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Bill Viola. The Veiling (detail), 1995. Video and sound installation, including two channels of color video projections from opposite sides of dark gallery through nine scrims suspended from ceiling, two channels of amplified mono sound, and two speakers. 138 x 264 x 372 inches (ideal room dimensions). Collection of The Fabric Workshop and Museum, Philadelphia, Bequest of Marion Boulton Stroud. Photo credit: Carlos Avendaño.
Bill Viola. The Veiling (detail), 1995. Video and sound installation, including two channels of color video projections from opposite sides of dark gallery through nine scrims suspended from ceiling, two channels of amplified mono sound, and two speakers. 138 x 264 x 372 inches (ideal room dimensions). Collection of The Fabric Workshop and Museum, Philadelphia, Bequest of Marion Boulton Stroud. Photo credit: Carlos Avendaño.
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Bill Viola:

The Veiling

June 26, 2019–October 6, 2019

Opening Reception:
Wednesday, June 26, 2019, 10:00 am – 6:00 pm
 
Public Programs: 
Tuesday, July 16, 2019—from 6:00 to 7:00 pm 
Barnes Foundation 
2025 Benjamin Franklin Parkway, Philadelphia, PA 19130


The Veiling is one of five video and sound installations that Bill Viola produced to occupy the five rooms of the US Pavilion during the 46th Venice Biennale in 1995. Through a collaboration with The Fabric Workshop and Museum, Viola created a system of nine sheer scrims that catch the light from two video projections. Images of a man and a woman can be seen slowly walking toward each other, passing through the scrims, and merging at the center before moving apart again. This ghostly action, repeating over and over, becomes hypnotic. Like much of Viola’s work, The Veiling has a dreamlike quality and suggests the multiplicity of experience that exists both in our own thoughts and our understanding of our interaction with another human being.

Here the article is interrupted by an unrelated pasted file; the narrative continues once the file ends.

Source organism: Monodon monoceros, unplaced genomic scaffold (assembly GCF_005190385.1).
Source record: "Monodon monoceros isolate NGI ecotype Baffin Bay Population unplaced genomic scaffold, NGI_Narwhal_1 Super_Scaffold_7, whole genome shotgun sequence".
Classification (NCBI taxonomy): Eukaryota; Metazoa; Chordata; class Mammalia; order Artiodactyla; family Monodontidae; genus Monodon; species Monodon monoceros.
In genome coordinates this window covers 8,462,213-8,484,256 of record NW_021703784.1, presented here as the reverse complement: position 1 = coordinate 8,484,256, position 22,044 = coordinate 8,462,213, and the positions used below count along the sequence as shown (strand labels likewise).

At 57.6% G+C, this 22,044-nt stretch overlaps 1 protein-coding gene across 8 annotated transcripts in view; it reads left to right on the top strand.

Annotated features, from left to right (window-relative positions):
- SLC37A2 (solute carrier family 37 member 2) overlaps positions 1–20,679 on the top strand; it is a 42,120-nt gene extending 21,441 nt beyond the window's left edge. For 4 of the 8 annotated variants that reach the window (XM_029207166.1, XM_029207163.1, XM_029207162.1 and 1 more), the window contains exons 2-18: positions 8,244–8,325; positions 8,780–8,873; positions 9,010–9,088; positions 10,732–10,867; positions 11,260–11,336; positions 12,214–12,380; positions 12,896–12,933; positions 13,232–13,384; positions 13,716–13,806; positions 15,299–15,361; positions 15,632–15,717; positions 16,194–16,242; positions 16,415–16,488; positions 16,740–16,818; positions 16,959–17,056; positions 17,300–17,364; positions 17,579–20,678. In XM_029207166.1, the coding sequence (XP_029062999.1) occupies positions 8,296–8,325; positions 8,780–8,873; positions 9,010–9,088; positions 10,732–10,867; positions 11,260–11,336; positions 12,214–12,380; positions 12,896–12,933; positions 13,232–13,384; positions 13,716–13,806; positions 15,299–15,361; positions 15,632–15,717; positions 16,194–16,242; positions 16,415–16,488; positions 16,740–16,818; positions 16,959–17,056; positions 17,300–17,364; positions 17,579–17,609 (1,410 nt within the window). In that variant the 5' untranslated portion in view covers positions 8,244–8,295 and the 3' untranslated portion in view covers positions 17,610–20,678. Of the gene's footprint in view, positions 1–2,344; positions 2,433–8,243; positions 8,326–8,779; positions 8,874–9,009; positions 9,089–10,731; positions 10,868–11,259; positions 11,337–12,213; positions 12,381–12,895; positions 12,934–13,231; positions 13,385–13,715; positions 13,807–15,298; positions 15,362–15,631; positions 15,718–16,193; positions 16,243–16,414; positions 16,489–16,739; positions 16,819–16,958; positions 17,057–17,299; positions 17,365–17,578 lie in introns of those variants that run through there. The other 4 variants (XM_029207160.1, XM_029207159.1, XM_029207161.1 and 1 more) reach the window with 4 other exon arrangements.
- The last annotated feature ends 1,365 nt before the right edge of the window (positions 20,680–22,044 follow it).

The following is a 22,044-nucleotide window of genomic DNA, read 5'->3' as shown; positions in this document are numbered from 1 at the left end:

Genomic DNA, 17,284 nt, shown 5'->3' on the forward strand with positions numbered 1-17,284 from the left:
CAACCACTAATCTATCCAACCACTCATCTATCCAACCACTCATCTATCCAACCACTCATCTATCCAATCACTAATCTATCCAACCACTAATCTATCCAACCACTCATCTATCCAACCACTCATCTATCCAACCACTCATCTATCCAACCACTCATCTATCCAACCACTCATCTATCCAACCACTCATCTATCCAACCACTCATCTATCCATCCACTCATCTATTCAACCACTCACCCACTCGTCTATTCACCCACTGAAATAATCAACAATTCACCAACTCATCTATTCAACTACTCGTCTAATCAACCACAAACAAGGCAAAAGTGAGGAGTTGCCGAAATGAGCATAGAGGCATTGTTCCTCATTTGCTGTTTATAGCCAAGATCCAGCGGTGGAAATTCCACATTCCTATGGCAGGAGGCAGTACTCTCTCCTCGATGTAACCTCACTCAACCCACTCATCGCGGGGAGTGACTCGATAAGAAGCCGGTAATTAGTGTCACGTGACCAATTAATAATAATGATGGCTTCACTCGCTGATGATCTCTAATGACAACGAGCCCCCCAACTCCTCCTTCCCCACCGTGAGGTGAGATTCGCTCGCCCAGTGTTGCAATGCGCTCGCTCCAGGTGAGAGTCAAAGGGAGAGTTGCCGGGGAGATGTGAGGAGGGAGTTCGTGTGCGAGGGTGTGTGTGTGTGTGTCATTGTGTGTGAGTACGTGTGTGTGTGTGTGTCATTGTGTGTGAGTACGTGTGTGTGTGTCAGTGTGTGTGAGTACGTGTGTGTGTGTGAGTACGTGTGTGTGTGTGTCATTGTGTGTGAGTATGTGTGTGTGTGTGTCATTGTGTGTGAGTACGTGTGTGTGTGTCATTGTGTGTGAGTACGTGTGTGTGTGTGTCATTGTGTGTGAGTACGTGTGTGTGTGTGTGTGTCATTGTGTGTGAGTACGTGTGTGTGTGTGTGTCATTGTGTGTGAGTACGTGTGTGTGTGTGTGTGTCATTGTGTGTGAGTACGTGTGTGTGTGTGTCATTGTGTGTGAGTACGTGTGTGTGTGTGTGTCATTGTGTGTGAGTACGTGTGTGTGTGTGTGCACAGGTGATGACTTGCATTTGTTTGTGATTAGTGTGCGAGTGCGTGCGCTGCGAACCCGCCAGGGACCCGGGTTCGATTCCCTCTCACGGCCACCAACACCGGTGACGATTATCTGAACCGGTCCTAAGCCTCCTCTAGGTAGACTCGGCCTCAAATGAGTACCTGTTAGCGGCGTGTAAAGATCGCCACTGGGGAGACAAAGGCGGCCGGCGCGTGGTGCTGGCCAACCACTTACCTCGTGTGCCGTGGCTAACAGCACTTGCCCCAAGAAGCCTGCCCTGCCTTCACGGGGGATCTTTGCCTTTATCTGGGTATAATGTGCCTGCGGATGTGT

The installation coincides with the Barnes Foundation survey of works by the pioneering video artist organized by guest curator John G. Hanhardt, I Do Not Know What I Am Like: The Art of Bill Viola, on view June 30 through September 15, 2019. Bill Viola: Ocean Without a Shore will also be open to the public at the Pennsylvania Academy of the Fine Arts (PAFA) starting June 28.


Recent Press

The New York Times, "My Bill Viola Video Marathon," by Paula Deitz, August 16, 2019

Hyperallergic, "Bill Viola's Videos Elevate the Commonplace," by Ilene Dube, August 8, 2019

Artblog, "Three Philadelphia museum curators discuss Bill Viola's moving new media works, in panel at Barnes Foundation," by Natalie Sandstrom, July 31, 2019

Eyes Towards the Dove, "Revisiting Bill Viola, Video Art Pioneer," by Katy Diamond Hamer, July 23, 2019

The Wall Street Journal, "I Do Not Know What it is I am Like: The Art of Bill Viola Review: Spirituality in the Age of Irony," by Emily Bobrow, July 9, 2019

The Philadelphia Inquirer, "The Barnes Foundation takes a deep dive into video art this summer," by Tom Hine, June 27, 2019

 

Major support of FWM is provided by the Marion Boulton “Kippy” Stroud Foundation. FWM receives state arts funding support through a grant from the Pennsylvania Council on the Arts, a state agency funded by the Commonwealth of Pennsylvania and the National Endowment for the Arts, a federal agency. Additional operational support is provided by the Philadelphia Cultural Fund, Agnes Gund, and the Board of Directors and Members of The Fabric Workshop and Museum.



Bio
American, born 1951, lives in Long Beach, California

Bill Viola earned his BFA from Syracuse University in 1973. He is regarded as a pioneer and leading artist in the field of video art. In addition to his selection as the representative from the United States at the 1995 Venice Biennale, his work has been the subject of many major museum exhibitions including a 25-year retrospective organized by the Whitney Museum of American Art in 1997 (with a tour including the participation of the Los Angeles County Museum of Art, Stedelijk Museum in Amsterdam, Art Institute of Chicago, among others). In 1989, Viola received a John D. and Catherine T. MacArthur Foundation award; previous awards include fellowships from the Rockefeller Foundation (1982) and the Guggenheim Memorial Foundation (1985). He has been awarded honorary doctoral degrees from Syracuse University (1995), California College of Arts and Crafts (1998), and Massachusetts College of Art (1999).